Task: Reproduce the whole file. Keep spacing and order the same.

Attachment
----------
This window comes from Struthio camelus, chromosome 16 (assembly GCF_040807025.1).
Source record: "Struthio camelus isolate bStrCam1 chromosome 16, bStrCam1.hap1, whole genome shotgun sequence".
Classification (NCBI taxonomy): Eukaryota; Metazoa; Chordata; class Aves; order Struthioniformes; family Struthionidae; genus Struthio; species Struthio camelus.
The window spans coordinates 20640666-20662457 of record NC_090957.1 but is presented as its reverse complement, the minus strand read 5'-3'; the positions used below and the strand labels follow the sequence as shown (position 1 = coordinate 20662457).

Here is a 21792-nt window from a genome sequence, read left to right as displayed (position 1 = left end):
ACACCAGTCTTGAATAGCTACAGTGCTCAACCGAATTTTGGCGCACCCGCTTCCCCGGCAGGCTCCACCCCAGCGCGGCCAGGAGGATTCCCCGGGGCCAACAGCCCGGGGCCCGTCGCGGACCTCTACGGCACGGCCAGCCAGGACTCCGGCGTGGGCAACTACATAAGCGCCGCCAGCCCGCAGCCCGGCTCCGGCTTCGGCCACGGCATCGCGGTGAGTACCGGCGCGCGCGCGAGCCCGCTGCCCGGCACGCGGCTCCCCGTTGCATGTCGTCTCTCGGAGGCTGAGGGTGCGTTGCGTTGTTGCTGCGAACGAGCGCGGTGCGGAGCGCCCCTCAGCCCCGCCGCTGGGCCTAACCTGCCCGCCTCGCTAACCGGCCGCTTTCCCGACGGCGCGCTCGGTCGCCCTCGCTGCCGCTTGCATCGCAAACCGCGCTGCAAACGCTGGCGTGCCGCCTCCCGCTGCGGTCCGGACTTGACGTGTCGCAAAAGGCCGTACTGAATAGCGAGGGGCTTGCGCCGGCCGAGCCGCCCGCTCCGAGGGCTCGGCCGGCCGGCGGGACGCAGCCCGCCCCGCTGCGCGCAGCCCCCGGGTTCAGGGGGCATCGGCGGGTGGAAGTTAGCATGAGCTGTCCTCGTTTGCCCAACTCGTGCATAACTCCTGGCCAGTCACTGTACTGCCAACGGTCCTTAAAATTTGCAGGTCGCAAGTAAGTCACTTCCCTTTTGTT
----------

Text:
This window comes from Struthio camelus, chromosome 16 (assembly GCF_040807025.1).
Source record: "Struthio camelus isolate bStrCam1 chromosome 16, bStrCam1.hap1, whole genome shotgun sequence".
Classification (NCBI taxonomy): Eukaryota; Metazoa; Chordata; class Aves; order Struthioniformes; family Struthionidae; genus Struthio; species Struthio camelus.
The window spans coordinates 20640666-20662457 of record NC_090957.1 but is presented as its reverse complement, the minus strand read 5'-3'; the positions used below and the strand labels follow the sequence as shown (position 1 = coordinate 20662457).

Here is a 21792-nt window from a genome sequence, read left to right as displayed (position 1 = left end):
ACACCAGTCTTGAATAGCTACAGTGCTCAACCGAATTTTGGCGCACCCGCTTCCCCGGCAGGCTCCACCCCAGCGCGGCCAGGAGGATTCCCCGGGGCCAACAGCCCGGGGCCCGTCGCGGACCTCTACGGCACGGCCAGCCAGGACTCCGGCGTGGGCAACTACATAAGCGCCGCCAGCCCGCAGCCCGGCTCCGGCTTCGGCCACGGCATCGCGGTGAGTACCGGCGCGCGCGCGAGCCCGCTGCCCGGCACGCGGCTCCCCGTTGCATGTCGTCTCTCGGAGGCTGAGGGTGCGTTGCGTTGTTGCTGCGAACGAGCGCGGTGCGGAGCGCCCCTCAGCCCCGCCGCTGGGCCTAACCTGCCCGCCTCGCTAACCGGCCGCTTTCCCGACGGCGCGCTCGGTCGCCCTCGCTGCCGCTTGCATCGCAAACCGCGCTGCAAACGCTGGCGTGCCGCCTCCCGCTGCGGTCCGGACTTGACGTGTCGCAAAAGGCCGTACTGAATAGCGAGGGGCTTGCGCCGGCCGAGCCGCCCGCTCCGAGGGCTCGGCCGGCCGGCGGGACGCAGCCCGCCCCGCTGCGCGCAGCCCCCGGGTTCAGGGGGCATCGGCGGGTGGAAGTTAGCATGAGCTGTCCTCGTTTGCCCAACTCGTGCATAACTCCTGGCCAGTCACTGTACTGCCAACGGTCCTTAAAATTTGCAGGTCGCAAGTAAGTCACTTCCCTTTTGTT